Gros Morne is the second tallest mountain in Newfoundland. It is on the west coast, a little more than an hour north of Corner Brook in Gros Morne National Park. As I speculated in the last post I believe that Gros Morne means big mournful mountain, or something like that.

I have only hiked Gros Morne once, and I can't wait to do so again!

Before I go on and get you all excited about hiking the mountain, I have to warn you. Gros Morne is not an easy hill to hike. It should only be hiked under the best conditions, by someone in good enough shape.

The mountain takes about 8 hours to hike, so you have to start in the morning. 8 hours is an estimate, which includes some short breaks.

There is a parking lot located at the trail head, off of the main road through the park. You can't miss it. The only problem is that it isn't a very large lot, and it can fill up fast, so get there early for a spot!

If you are standing in the parking lot, staring up at the mountain and it looks far away, it is because it is. Your eyes do not deceive you.
Yonder rock pile is Gros Morne. Note that this is not a picture from the parking lot. This is probably a half hour from the lot.

Soon enough though, you reach the base of the mountain. And up you go. You are above the tree level by now. You may find yourself surrounded by our friends the moose as I did. By this point I had seen three. The rest of the hike is the hardest. You find yourself scrambling up a scree trail.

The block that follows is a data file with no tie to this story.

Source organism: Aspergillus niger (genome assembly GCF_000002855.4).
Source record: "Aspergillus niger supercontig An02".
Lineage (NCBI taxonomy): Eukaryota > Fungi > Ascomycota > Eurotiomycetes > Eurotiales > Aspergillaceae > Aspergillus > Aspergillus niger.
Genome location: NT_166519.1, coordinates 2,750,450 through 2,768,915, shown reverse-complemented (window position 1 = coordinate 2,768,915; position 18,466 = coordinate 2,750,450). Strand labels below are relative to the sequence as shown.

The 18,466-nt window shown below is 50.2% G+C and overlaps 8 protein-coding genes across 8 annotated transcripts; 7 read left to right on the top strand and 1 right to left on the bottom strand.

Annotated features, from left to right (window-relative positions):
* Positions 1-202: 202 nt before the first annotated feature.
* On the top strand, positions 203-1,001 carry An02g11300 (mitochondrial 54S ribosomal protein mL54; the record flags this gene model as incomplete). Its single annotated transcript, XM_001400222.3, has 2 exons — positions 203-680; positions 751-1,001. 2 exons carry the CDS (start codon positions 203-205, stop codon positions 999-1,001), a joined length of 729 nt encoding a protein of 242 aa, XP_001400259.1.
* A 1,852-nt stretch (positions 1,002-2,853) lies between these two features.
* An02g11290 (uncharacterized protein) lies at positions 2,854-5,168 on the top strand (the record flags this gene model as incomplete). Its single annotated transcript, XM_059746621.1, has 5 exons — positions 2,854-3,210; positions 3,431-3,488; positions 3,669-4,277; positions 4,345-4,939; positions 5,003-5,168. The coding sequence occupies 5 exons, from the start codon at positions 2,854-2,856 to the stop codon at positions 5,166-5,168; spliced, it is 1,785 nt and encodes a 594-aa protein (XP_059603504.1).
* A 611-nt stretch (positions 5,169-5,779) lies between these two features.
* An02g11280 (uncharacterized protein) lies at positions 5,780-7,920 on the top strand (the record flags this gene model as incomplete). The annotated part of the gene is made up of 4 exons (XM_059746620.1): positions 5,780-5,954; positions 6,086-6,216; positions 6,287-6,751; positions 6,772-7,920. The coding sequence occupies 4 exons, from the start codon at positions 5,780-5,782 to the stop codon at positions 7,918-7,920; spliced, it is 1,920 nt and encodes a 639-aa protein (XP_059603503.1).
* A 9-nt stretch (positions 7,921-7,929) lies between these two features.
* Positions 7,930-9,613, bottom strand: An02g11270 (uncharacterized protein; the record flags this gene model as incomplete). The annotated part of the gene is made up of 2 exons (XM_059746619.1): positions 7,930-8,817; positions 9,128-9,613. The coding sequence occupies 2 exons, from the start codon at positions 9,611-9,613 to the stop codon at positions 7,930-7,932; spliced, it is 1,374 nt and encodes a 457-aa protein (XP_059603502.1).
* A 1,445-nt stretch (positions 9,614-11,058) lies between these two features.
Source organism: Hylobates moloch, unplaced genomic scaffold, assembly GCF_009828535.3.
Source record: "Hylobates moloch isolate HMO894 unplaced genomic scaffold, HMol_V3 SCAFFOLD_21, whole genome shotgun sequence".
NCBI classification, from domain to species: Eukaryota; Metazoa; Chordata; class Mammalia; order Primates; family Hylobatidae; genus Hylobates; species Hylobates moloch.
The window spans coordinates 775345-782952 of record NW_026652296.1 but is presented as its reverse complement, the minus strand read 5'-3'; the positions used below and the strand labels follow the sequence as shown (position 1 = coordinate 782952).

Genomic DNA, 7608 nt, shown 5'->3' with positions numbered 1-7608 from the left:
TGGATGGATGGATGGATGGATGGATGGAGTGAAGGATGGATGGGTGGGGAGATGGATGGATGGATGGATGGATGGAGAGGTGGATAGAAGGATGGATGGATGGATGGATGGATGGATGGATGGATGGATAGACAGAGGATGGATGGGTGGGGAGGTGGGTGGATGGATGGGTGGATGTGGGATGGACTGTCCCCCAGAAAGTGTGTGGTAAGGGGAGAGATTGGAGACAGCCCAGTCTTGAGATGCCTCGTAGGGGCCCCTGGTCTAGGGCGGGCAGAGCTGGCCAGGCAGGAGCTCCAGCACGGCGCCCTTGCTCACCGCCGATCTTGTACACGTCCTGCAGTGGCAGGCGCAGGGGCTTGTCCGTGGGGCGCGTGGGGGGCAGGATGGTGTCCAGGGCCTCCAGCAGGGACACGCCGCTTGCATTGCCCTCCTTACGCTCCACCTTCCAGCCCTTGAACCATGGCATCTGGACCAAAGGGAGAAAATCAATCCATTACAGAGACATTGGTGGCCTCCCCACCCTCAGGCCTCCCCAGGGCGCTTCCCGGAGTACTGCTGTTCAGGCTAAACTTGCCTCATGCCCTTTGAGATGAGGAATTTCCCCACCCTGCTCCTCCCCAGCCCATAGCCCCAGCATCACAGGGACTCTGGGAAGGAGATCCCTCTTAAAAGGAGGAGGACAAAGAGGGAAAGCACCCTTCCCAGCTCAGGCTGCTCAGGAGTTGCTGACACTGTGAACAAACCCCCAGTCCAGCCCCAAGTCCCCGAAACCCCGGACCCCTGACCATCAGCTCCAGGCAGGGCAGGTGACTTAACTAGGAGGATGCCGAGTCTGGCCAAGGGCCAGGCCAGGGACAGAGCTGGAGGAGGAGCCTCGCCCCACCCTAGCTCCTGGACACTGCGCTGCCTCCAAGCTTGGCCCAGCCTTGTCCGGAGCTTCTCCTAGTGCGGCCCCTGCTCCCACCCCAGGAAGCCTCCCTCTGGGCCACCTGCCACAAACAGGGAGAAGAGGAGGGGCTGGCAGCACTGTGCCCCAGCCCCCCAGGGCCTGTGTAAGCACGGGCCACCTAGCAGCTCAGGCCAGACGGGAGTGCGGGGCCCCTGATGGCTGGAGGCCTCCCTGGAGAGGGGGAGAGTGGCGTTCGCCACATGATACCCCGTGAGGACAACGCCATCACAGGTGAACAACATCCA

Scree trail forever!

 Scree is the path left by an avalanche. This scree trail in particular has some very large boulders, and others not so large. It takes well over an hour to conquer. When you get past the scree you are walking up a gradual incline that resembles some kind of Japanese rock garden. All there is as far as the eye can see is grey rock. The path is bordered by it, the horizon edged by it, and so on. By now you are sick and tired of grey rock!

But do not fear the top is in sight! You crest the final ridge and there it is! 

The rest of the hike feels like a walk in the park. You continue along the top, then head down, passing a lake, and sleeping platforms. By this point many people are exhausted. You've been hiking for hours.

By the time you walk into the parking lot, all you can think of is how you wish you broke in your hiking boots a little better, and remembered to apply deodorant!

It is worth it, most definitely.

Perhaps this gives you some perspective on how steep the scree trail is. Also, the parking lot is located to the far right, where there appears to be a river (not those little lakes at the base) underneath the pointy peak (center right).

Monday, November 5, 2012

Gros Morne: Part 1

Western Brook Pond in Gros Morne National Park